On listening

Photo cred: Lauren Michelle 

When I was 17, my Grandpa died just days before my 18th birthday.  The night he died I had been to the hospital but had left to be with my best friend.  Only five months earlier, I had watched my Grandma slowly leave us.  Her strained, labored, increasingly lifeless breaths were too fresh in my memory to watch someone else I loved deeply endure the same fate.  Selfish, maybe, I left the hospital to seek my own kind of comfort - the comfort of a best friend so she could be my side, 'cause I felt like I was losing life, too.  I hadn't been at my best friend's house for an hour when we got the call.

Oh, I'm so sorry, came from the other room.

I was sitting cross-legged on the floor, my best friend, cross-legged on her bed.  When "sorry" hit the phone, she almost reflexively joined me on the floor.  No words, no hugs, no trying to change the subject.  We just sat in silence and were.

This is one of my most distinct memories and biggest inspirations for when I need to work on listening and being (mentally) present.

We live in a world of first persons - I this, me that.  In conversation, we more often than not listen to respond.  The pause barely enters conversation before we jump in with our two cents, well yeah but I, my, etc...I'm as guilty as anyone especially when I'm in a conversation where I think I have the "upper hand."  You think you're tired?  I was up all night with my kid, and I'm here today! I want to say when someone without babies complains about being tired.

We want to be the hardest working, we want to prove our tank is less full, we want to have the bigger, showier story, that we've worked harder.

Advent is almost over, but throughout this Advent season I've focused on trying not to get my "cents" in there when unnecessary.  As Advent is a time of preparing our homes and hearts, it's a time for preparing ourselves for the birth of Christ.  And a way to tangibly do so is to grow in virtue.  Growing in virtue is painful.  Throughout the course of these weeks, I've had a broken record of please stop talking, Oh - I left your reward in the car, and get over it playing in my head.  I've pushed back from my computer and taken a deep breath before continuing with an email.  I've wanted to run in the middle of the street and yell, honestly, people?  But on the positive side, I've asked more questions. I've redirected conversations back to the person I was talking with in an effort to avoid I.  I've begun to train myself to enjoy listening to hear, really hear what a person is telling me.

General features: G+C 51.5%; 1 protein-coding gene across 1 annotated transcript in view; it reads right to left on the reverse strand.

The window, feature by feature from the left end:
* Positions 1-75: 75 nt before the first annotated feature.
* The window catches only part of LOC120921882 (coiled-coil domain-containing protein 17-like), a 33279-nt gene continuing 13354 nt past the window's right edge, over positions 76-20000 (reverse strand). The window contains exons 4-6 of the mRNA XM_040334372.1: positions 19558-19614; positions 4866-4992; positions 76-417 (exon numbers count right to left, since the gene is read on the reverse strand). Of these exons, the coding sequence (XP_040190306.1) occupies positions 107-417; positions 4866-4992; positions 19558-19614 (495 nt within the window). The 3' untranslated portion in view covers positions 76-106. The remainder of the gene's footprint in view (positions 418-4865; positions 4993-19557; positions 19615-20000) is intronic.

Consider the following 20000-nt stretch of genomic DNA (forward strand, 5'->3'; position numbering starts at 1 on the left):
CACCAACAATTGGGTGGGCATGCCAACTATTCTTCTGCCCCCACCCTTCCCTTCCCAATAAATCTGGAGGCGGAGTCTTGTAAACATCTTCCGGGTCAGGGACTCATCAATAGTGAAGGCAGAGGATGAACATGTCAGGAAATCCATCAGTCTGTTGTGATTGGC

None of us do that enough or as well as we should.

This is the last week of Advent.  I'd give myself a solid B in this one effort I've put forward over these weeks.  I could have done better.  I could have done much worse.  But at the very least, I've gained another "mental flag" for myself.  Going into conversation, I've learned to remember all people want is to be heard, to be empathized with, to feel valued.  I've tried to emulate that silent, listening, present friend who sat next to me almost 10 years ago.  She made me feel heard without saying a word.  As Advent comes to an end and Christmas begins, I'll go into the new year aiming more to hear and not to respond.


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